Monday, July 2, 2012

Review >> Dead Reckoning

Dead Reckoning by Mercedes Lackey & Rosemary Edghill
Release Date: June 5, 2012
Publisher: Bloomsbury Books for Young Readers
Format: Hardcover, 324 pages (9781599906843)
Source: Purchased from Barnes & Noble

The year is 1867, and Jett Gallatin is traveling the western frontier in search of her twin brother. Disguised as a boy and feared as a lawbreaker, her journey has taken her to Alsop, Texas, where a bar fight turns into a fight for survival after the town is overrun with the reanimated corpses of the recently deceased. Barely escaping with her life, Jett teams up with a spirited young inventor and a Native American raised scout in order to uncover who is controlling this undead army, before it wipes out every town in its path. Don't mess with Texas, especially when it's overrun with zombies!

"Jett Gallatin expected trouble in Alsop, Texas- but not zombies."

Gunslingers? Frontier setting? Steampunk? Zombies? Dead Reckoning has all the makings of a wickedly fun read with the added bonus of being co-written by the lovely fantasy writer and guilty pleasure of many of my friends, Mercedes Lackey. At first glance, this might seem like an incredibly silly work of fiction meant for pure entertainment...and yeah, you would be right, but sometimes it's fun to take a break from truly emotional works and just loose yourself in a different time, in a different place, pitted against a hoard of zombies with nothing but your Stetson, a bottle of whiskey, and your trusty horse by your side. This is definitely not the kind of book I would have to mull over buying in a bookstore, this was one of those grab-you-by-the-spurs novels that forced me at gunpoint to pick up! I only wish it had lived up to the synopsis, but the story was ultimately wrangled, branded, and tamed before it even got the chance to prove itself as a wild stallion.

"The West was a place where you could come to shed your past, and plenty of folks took the opportunity to shed a lot more than that."

For me, one of the highlights of Dead Reckoning was that it possessed some kick ass Wild West gals! Jett Gallatin was a breath of fresh air after the unpleasant time I spent with my last literary heroine, Emma from Of Poseidon. She's smart, funny, devoted to her cause (and to her horse), and is not afraid to get her hands dirty in battle. These attributes are balanced by the fact that she is not just a phenomenal gunslinger but also possesses the fragility of a young woman coping with finding her place in a male dominated society. We also have the lovely Honoria Gibbons, a quirky young inventor who possesses a love of the scientific method and a bizarre steampunk vehicle called an Auto-Tachypode (and yes, I did have to look up to make sure this was indeed a made-up invention). I am actually incredibly sad that Gibbons didn't receive more of a prominent role in this story, even though she really lead the investigation into the creation and destruction of the undead. Our third hero played much less of a role in the story, and seemed to be added as an afterthought. Poor White Fox is a white boy raised by Meshkwahkihaki Indians and appears to have been included to create some sort of sexual tension among our female leads, but in the end he just sort of sits in the background smoking pipe tobacco and not really aiding in our heroes quest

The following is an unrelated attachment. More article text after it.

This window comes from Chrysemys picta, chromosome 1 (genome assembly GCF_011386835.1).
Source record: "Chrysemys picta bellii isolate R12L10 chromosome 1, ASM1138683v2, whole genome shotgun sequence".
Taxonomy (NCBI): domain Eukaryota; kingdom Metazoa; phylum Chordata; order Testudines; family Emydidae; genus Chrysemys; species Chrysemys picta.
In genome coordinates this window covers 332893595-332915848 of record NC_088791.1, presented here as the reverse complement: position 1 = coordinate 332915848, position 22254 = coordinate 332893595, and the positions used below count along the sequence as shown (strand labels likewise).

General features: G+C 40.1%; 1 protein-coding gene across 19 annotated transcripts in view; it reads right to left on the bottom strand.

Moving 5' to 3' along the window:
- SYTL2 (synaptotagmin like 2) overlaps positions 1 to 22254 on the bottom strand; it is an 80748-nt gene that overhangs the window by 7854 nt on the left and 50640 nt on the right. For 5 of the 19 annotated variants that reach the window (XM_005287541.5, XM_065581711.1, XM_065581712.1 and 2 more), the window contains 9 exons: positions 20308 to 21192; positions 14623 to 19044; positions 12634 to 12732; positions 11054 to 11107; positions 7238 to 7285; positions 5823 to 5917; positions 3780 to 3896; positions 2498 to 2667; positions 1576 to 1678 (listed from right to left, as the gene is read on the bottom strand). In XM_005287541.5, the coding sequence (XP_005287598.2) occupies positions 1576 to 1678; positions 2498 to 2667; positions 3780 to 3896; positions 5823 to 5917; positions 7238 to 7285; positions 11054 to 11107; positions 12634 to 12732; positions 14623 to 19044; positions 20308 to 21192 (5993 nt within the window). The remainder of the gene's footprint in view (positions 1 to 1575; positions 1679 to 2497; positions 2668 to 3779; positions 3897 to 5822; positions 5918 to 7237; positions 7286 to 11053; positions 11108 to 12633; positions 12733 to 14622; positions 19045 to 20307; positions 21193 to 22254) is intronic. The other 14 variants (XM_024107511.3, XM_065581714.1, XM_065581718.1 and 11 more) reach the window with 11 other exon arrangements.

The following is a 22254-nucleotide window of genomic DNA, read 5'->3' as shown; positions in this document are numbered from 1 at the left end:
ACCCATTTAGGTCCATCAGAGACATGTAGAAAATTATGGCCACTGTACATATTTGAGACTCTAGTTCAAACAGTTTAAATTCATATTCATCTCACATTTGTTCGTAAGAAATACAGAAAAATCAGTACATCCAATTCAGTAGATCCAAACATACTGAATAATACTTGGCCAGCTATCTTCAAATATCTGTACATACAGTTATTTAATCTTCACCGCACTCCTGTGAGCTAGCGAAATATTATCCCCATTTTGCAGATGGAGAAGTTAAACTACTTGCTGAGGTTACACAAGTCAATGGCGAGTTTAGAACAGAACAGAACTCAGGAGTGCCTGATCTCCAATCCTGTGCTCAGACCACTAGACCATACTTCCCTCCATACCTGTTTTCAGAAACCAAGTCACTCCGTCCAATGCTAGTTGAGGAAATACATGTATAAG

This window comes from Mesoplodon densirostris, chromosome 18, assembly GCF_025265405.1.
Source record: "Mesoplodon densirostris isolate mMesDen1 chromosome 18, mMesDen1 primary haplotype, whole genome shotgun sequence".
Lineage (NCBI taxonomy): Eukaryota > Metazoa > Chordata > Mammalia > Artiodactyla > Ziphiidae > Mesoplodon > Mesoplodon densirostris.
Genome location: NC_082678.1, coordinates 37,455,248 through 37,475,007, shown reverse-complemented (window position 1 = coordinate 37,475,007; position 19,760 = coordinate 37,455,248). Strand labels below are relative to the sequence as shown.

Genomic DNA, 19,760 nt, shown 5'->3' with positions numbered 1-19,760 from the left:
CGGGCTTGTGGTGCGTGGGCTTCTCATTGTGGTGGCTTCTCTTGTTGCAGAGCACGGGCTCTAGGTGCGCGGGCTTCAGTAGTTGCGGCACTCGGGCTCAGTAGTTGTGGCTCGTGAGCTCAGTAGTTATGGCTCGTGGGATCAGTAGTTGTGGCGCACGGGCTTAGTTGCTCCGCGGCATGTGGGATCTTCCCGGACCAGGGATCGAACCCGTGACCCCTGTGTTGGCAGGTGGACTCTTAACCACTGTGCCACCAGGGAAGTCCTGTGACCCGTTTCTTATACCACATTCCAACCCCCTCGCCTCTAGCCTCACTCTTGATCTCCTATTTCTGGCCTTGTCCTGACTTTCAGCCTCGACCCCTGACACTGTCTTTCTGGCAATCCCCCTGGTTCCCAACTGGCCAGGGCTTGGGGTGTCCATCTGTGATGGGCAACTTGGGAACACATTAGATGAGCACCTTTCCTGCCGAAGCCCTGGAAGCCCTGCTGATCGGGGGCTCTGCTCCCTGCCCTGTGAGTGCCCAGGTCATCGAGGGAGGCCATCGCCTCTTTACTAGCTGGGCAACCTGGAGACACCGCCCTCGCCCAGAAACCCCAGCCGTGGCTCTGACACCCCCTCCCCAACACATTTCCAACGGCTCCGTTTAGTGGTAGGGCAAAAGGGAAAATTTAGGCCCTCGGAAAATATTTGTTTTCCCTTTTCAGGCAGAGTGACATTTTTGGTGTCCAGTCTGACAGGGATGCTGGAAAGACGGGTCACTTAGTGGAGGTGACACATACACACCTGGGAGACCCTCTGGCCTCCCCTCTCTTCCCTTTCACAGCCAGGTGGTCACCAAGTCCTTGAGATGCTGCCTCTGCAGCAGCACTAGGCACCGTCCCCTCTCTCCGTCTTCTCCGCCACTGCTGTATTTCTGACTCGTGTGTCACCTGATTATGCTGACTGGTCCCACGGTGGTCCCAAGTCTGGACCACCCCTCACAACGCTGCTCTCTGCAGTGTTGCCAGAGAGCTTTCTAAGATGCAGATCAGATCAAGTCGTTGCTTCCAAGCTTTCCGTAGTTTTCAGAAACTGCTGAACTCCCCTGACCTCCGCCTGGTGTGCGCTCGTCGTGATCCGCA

"...she'd never worried about not being able to tell what he was thinking. The fact she could tell now scared her."

The downside to an otherwise enjoyable read was the fact that the story moved at a rather sluggish pace. Maybe I have the tendency to run my Westerns at a grueling pace a la the old Oregon Trail games but I was expecting much more action in a story set during both the Wild West and a zombie infestation. The book starts off with a bang, Jett arrives at Alsop and heads to the bar for the evening, only to find herself avoiding first a bar brawl, then a zombie brawl as the town gets overrun. From there, Dead Reckoning just sort of looses steam. Our heroes meet and spend the remainder of the story holed up in Alsop while making short excursions to a local religious commune, all the while investigating how one can scientifically make a zombie. Not exactly the glass shattering, gun-firing action one would expect from a book such as this. You will also be sad to hear that there are no more than 3 zombie "battles" throughout the entire novel. This all culminates in the unveiling of "the villain" and their "evil plan," which, might I add, was not exactly a shocker nor did it hold much meaning in the big scheme of things.

"Without bad luck, I wouldn't have any luck at all."

After a long day's journey, it's time to tether the horse and light the campfire for an evening of baked beans and good ol' campfire storytelling. Dead Reckoning was definitely entertaining, but not really as flushed out as I was hoping. There's a fair amount of historical detailing peppered throughout the book, and strong-willed female leads, but the predictable story, limited setting, and lackluster battles really made it a much slower read than it should have been. With little action and bare bones versions of our heroes stories, all I ended up wanting to do was caulk my wagon and float across the river to a more eventful story. Thankfully, I have enough bison meat and wagon wheels to last the remainder of the trail, and with any luck will find my journey takes me to Dead Reckoning 2!

"'Then I won't say 'good-bye'...I'll say vaya con Dios instead.'"

If you liked Dead Reckoning, you should also try:

Thirteenth Child (Frontier Magic #1) by Patricia C. Wrede
The Unnaturalists by Tiffany Trent
The Forest of Hands and Teeth (The Forest of Hands and Teeth #1) by Carrie Ryan

**All quotes taken from Dead Reckoning

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